Equity-Minded & Inclusive Practices

To promote the full participation of all students and provide every student with an equitable opportunity to succeed in their courses, we need to be intentional in the design of the learning environment to ensure it feels welcoming, accessible, and inclusive to each of our students.  

Instructors who promote equity, culturally sustaining and inclusive learning environments use the following practices in their course design, their syllabi and their teaching.   

Examples of how these practices may impact teaching and course design are illustrated in the Faculty Self-Reflection of Culturally Responsive Teaching (CRT).

For more information  related to NEIU's mission, please refer to the Office of Diversity, Equity and Inclusion (ODEI).

Practice Number 1: Welcoming students and creating a caring classroom culture 

Practice Number 2: Demystifying college policies and practices  

Practice Number 3: Creating Partnership in which faculty and students work together to ensure success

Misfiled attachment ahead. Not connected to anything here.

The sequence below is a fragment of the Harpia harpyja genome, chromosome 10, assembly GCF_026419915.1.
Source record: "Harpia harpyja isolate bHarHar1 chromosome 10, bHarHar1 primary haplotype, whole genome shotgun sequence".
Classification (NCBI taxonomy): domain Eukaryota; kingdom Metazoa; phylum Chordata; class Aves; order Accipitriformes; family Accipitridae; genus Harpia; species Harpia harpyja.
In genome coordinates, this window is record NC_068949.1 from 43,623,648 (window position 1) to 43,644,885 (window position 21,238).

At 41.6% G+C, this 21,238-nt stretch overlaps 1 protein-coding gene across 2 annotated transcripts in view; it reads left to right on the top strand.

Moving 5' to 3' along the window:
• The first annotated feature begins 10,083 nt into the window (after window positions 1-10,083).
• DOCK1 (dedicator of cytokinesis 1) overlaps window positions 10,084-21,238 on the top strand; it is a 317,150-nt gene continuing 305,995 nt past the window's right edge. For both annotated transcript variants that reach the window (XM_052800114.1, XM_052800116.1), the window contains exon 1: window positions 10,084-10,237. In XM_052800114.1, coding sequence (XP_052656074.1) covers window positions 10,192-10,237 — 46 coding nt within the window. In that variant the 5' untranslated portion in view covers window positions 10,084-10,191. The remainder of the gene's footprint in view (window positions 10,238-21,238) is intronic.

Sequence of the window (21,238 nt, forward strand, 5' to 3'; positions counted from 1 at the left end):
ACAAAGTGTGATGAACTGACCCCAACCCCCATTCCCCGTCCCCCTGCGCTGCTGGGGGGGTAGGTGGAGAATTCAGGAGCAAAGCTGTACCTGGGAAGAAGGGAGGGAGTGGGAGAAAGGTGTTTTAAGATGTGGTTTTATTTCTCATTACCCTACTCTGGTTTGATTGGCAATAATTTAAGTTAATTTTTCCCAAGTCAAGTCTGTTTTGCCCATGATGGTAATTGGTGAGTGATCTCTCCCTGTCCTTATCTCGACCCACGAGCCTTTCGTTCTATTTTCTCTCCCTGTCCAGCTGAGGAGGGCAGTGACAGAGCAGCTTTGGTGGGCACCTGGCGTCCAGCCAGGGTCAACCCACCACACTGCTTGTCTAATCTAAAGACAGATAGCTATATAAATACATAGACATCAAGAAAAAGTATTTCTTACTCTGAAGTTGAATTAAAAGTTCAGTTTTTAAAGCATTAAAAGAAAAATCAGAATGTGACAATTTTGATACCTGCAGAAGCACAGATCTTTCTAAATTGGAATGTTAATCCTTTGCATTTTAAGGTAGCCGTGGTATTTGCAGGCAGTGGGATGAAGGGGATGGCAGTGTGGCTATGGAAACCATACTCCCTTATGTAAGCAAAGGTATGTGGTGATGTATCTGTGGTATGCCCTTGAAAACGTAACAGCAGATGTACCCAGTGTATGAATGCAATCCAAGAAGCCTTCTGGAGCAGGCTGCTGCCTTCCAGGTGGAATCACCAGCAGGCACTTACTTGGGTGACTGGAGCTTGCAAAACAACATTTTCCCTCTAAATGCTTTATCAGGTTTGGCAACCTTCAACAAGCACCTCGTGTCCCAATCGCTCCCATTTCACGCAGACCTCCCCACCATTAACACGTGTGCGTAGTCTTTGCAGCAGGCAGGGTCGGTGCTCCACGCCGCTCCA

Practice Number 4: Validating students’ ability to be successful 

Practice Number 5:  Representing a range of racial/ethnic experiences and backgrounds 

Practice Number 6:  Deconstructing (decolonize) and countering the presentation of ‘whiteness” as the norm 

Practice Number 7:  Tailoring instruction to students’ backgrounds, abilities, prior knowledge, experiences and strengths

Practice Number 8:  Transforming one’s own pedagogy, curriculum and practice 

Other Resources

Center for Urban Education. (2018). Equity-minded inquiry series: Syllabus Review. Los Angelos, CA: Rossier School of Education, University of Southern California.

 Equity-Minded Worksheet for Instructors of Online Courses. (Winterim 2015). Equity for Online Classes. University of Wisconsin, Green Bay.

 Heitner, K L. & Jennings, M.  (2016). Culturally responsive teaching knowledge and practices of online faculty. Online Learning (20), p. 54-78.

 Del Carmen Salazar, M. (2018).  Interrogating teacher evaluation: Unveiling whiteness as the normative center and moving the margins.  Journal of Teacher Education, 69 (1): https://doi.org/10.1177/0022487118764347

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